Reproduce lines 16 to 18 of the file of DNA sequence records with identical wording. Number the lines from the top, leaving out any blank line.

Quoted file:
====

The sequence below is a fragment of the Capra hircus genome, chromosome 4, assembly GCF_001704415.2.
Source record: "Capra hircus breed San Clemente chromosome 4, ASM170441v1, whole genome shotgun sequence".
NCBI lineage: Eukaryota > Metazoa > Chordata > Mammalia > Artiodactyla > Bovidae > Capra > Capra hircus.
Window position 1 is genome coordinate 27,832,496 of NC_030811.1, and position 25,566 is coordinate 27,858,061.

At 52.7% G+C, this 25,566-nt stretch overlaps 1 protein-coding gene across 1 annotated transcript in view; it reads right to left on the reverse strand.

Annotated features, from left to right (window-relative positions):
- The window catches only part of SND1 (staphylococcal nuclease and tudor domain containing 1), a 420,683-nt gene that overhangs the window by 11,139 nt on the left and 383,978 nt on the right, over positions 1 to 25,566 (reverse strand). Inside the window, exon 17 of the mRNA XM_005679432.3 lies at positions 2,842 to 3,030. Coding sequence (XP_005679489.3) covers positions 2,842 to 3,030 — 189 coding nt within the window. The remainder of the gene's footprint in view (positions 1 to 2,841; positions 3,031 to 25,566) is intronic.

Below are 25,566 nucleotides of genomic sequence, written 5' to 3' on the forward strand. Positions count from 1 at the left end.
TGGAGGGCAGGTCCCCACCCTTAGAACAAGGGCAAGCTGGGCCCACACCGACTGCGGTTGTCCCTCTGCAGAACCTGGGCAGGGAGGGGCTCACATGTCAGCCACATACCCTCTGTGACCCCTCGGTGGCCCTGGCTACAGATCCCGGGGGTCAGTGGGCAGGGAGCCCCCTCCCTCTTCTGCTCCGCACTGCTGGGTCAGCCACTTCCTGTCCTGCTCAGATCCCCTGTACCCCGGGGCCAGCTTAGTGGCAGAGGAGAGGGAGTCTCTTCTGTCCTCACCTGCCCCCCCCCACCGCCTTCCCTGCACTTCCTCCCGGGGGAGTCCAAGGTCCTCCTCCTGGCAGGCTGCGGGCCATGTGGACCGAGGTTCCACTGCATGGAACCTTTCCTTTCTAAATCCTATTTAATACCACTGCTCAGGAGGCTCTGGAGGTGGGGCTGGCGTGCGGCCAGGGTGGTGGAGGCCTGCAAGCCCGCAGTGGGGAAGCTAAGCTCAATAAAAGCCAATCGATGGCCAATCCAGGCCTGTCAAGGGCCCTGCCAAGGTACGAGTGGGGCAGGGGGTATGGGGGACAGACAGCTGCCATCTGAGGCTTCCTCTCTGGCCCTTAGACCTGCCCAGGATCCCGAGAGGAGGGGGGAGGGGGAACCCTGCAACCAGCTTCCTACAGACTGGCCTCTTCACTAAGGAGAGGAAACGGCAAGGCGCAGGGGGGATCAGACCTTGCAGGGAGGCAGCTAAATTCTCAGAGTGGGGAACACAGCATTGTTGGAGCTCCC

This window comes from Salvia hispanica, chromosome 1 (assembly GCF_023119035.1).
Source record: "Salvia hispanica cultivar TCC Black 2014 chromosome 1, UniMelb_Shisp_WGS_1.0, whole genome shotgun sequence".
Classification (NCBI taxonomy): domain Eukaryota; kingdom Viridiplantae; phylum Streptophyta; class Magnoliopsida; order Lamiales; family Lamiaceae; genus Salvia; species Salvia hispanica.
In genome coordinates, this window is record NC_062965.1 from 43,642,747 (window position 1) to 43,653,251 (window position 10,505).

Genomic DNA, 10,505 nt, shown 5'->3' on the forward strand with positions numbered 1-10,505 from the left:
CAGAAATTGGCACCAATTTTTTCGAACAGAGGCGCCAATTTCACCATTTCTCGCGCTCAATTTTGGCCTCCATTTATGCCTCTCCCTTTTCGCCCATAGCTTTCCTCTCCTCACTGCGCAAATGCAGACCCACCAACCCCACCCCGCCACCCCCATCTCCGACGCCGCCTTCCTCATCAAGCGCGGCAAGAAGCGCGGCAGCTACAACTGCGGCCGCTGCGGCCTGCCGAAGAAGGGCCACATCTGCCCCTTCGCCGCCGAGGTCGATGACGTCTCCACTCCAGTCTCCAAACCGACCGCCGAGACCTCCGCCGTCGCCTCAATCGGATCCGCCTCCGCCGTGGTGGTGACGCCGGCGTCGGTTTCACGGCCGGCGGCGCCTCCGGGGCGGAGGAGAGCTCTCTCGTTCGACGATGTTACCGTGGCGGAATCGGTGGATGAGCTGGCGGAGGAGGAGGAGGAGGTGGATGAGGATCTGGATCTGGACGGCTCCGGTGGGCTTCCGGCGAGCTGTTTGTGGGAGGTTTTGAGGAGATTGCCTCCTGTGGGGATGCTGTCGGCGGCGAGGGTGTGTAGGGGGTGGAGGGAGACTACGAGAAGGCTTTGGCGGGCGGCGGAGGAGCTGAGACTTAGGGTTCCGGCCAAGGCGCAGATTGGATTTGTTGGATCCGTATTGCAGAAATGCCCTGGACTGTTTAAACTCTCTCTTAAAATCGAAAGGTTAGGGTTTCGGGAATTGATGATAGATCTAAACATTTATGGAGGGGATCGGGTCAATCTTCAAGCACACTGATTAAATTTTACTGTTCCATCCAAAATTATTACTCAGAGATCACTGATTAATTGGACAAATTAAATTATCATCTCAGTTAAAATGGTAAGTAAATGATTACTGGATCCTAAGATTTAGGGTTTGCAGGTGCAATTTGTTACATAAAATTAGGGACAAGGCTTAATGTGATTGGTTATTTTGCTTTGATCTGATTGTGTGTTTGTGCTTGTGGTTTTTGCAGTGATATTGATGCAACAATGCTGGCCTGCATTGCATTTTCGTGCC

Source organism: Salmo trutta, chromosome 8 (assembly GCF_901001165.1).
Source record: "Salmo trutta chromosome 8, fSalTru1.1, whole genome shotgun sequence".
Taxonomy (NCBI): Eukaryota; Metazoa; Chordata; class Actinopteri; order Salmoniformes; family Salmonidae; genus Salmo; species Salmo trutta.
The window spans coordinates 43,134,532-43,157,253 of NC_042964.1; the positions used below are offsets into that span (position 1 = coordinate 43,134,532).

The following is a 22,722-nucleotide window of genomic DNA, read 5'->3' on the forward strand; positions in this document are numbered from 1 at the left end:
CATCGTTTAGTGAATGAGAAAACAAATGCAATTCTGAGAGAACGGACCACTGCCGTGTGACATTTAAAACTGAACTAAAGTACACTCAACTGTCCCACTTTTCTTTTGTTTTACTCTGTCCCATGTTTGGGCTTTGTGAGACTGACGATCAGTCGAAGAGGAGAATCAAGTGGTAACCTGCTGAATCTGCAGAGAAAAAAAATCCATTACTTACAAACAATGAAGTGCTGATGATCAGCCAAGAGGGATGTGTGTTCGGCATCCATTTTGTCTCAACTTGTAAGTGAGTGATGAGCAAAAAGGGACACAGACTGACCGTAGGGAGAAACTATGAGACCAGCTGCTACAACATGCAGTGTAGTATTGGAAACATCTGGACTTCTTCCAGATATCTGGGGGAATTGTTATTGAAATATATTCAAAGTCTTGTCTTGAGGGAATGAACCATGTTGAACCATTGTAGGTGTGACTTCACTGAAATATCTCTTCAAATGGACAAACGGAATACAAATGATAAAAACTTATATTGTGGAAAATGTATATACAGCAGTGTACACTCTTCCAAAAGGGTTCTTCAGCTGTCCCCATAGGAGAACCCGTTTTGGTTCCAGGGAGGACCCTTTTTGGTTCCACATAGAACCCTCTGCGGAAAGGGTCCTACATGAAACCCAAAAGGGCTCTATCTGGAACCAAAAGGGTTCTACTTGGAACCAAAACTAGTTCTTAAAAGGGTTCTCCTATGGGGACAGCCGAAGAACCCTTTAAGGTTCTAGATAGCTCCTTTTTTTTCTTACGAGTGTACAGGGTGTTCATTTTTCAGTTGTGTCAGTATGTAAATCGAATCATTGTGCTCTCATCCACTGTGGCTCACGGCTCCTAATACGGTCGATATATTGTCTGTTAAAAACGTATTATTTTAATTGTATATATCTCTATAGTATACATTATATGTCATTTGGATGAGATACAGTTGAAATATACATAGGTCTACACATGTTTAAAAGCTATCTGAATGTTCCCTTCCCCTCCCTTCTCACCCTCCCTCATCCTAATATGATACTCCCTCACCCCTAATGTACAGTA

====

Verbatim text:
Source organism: Salmo trutta, chromosome 8 (assembly GCF_901001165.1).
Source record: "Salmo trutta chromosome 8, fSalTru1.1, whole genome shotgun sequence".
Taxonomy (NCBI): Eukaryota; Metazoa; Chordata; class Actinopteri; order Salmoniformes; family Salmonidae; genus Salmo; species Salmo trutta.